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Class Notes: Brenau president, Tumblr founder discuss MBAs
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Brenau University President Ed Schrader joined Tumblr founder David Karp and others on a panel Friday addressing the usefulness of master of business administration programs.

The panel was part of the Let’s Get Real Conference in New York City, a daylong symposium sponsored by Brenau and the Atlanta-based Oxford Center for Entrepreneurs.

Schrader called for an “academic shake-up” during the symposium, saying leaders should explore individually customized programs that have been “unbundled” from traditional college degree tracks.

Karp, who had an engineering job by age 18, said college was something he did not have time for, according to Brenau’s website.

Schrader said at the symposium that Karp’s story illustrates why customized programs may be a better fit for some entrepreneurs. For some, he said, “getting the degree is not the point. Getting the information they need to know how to do what they have to do is the point.

“A CEO of a multimillion-dollar enterprise who does not have time for or the need for a full MBA program ... would benefit greatly from being able to carve out the financial portion of that,” said Schrader. “With unbundling, the student can develop portions of programs that are relative to their needs and desires.”

Schrader said “unbundling” is not a new concept, but could be used in a new way.

“Earlier models of the unbundling and rebundling concept primarily addressed the problem of helping colleges and universities reduce costs,” he said. “What we envision, however, is development of a new model in which colleges and universities add greater value to what they offer students by finding ways to forge learning relationships with individuals.”

He said students could also “rebundle,” or combine different aspects of more than one program to shape a customized degree.

“We have the best higher education system in the world,” Schrader said, “but when you have institutions that still are tied to models that date back to before our country was founded, you need to take a hard look at what you need to be doing for the rest of the 21st century to maintain that leadership.”

UNG students attend volunteer fair

Hundreds of University of North Georgia students and dozens of students from Flowery Branch High School flocked to the university’s Gainesville campus earlier this month for the annual Volunteer Fair.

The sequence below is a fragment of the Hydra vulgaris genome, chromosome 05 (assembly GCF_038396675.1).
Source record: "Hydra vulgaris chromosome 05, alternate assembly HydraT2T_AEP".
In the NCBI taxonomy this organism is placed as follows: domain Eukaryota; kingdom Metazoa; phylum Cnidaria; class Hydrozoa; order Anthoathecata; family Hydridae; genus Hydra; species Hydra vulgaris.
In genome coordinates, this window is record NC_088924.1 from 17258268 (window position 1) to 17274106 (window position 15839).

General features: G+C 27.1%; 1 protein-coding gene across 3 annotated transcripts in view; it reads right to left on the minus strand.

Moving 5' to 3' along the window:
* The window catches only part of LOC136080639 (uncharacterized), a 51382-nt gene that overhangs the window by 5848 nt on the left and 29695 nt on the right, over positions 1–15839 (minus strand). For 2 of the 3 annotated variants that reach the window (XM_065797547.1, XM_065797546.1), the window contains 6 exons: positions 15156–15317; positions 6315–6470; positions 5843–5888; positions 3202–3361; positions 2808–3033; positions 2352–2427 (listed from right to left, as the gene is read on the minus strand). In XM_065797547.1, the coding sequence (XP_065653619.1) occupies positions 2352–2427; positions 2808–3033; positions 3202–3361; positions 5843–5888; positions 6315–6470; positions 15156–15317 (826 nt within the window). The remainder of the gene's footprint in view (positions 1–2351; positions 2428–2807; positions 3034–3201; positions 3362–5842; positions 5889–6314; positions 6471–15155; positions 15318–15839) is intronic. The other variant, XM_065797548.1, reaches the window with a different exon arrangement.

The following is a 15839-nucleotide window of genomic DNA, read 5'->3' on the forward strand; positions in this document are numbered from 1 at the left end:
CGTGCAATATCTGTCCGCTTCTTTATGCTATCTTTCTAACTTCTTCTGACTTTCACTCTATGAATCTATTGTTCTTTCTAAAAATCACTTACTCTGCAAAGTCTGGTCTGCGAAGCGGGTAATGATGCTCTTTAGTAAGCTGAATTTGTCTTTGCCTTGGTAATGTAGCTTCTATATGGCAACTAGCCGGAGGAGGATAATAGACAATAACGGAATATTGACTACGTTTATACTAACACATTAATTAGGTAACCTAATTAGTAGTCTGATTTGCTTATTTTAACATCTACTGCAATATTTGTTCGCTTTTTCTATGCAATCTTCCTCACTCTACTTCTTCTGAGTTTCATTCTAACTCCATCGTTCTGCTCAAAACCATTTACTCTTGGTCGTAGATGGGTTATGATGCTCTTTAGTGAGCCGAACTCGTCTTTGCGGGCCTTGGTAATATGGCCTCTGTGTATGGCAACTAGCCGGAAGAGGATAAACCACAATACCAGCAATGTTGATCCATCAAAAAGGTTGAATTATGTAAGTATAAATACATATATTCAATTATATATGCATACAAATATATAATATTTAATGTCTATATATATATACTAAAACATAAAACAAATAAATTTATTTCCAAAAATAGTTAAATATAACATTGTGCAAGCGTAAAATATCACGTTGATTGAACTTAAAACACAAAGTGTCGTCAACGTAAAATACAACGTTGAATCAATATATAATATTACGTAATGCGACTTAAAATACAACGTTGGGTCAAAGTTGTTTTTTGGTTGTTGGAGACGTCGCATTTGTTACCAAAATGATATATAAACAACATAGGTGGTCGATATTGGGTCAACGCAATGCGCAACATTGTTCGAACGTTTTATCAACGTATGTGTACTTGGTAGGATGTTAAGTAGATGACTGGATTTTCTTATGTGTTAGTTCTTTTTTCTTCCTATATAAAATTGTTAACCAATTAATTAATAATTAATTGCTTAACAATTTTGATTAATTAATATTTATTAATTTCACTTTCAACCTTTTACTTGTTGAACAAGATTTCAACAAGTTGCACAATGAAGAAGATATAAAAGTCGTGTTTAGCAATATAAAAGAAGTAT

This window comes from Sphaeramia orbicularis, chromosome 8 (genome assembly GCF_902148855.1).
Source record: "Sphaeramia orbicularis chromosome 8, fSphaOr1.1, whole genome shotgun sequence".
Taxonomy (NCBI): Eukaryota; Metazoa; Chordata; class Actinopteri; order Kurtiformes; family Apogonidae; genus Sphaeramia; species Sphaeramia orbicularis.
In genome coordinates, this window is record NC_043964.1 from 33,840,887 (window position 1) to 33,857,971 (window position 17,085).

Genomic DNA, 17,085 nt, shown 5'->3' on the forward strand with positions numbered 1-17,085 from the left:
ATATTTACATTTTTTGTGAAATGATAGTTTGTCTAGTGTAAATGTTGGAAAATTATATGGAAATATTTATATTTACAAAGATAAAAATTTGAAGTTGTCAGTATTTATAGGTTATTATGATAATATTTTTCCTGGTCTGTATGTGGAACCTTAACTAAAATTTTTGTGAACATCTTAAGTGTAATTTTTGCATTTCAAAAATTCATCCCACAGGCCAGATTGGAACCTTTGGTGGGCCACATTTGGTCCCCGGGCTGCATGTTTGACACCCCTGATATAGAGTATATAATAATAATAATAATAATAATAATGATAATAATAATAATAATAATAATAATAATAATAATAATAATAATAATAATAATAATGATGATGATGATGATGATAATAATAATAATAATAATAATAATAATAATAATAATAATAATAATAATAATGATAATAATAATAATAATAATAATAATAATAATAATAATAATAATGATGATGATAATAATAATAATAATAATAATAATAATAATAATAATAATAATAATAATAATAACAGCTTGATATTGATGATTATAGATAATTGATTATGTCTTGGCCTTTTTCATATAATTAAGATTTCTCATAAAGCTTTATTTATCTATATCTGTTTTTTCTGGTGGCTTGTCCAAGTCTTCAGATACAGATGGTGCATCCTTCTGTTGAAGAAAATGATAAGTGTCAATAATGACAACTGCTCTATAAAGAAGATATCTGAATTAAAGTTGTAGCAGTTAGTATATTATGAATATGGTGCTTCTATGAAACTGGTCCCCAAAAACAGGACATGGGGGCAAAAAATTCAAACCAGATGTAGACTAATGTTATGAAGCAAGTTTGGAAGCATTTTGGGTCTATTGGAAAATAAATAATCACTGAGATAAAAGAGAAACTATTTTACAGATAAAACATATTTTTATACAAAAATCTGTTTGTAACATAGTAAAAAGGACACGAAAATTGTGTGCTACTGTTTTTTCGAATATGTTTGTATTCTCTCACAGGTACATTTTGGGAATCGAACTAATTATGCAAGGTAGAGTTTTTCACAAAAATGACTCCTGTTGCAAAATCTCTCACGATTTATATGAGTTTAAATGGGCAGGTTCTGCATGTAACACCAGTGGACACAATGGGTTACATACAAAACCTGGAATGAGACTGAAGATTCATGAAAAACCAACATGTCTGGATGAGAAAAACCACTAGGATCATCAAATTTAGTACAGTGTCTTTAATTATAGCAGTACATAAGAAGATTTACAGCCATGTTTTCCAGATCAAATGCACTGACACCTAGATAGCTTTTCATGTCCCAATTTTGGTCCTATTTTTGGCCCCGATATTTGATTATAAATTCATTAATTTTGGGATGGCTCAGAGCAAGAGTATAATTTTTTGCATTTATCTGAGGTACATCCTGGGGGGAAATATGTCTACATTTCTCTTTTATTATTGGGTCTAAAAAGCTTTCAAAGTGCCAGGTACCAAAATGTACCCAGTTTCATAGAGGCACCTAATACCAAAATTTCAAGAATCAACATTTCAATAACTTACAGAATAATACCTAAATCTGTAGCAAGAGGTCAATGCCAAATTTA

Students visited with 50 different nonprofit, private and government community service providers to learn about volunteer opportunities, marking the fifth year the event has been held in Gainesville.

The university launched a new community service initiative called The Year of Engagement earlier this year. University President Bonita Jacobs said in August the initiative calls for “an increasingly productive exploration of our responsibilities to our students, our colleagues and to our region.”

UNG is one of only two public universities in Georgia to earn the Carnegie Foundation’s classification for community engagement. The event is the only one of its kind in the region and has grown steadily, according to event organizer George Danns, a sociology professor at the university.

Danns said in a news release the fair helps to “bring the community to the campus and takes the campus to the community.”

“The fair also expands the economic impact of UNG in the community” by connecting volunteers to organizations, he said.

Participating organizations included the Hall-Dawson Court Appointed Special Advocates, part of a state organization involved in advocacy for children in foster care. Staff attorney Susan Rigdon, who coordinates CASA volunteers, said the organization exists with the help of volunteers.

“As someone who knows the importance and invaluable contribution that our volunteers make, it’s just amazing to see everyone here today,” Rigdon said in a news release. “All the organizations represented in this room know that volunteers are the heart and soul and we wouldn’t be able to do anything without our volunteers.”

 Jennifer Jacob Brown covers education issues for The Times. Share your thoughts, news tips and questions with her:


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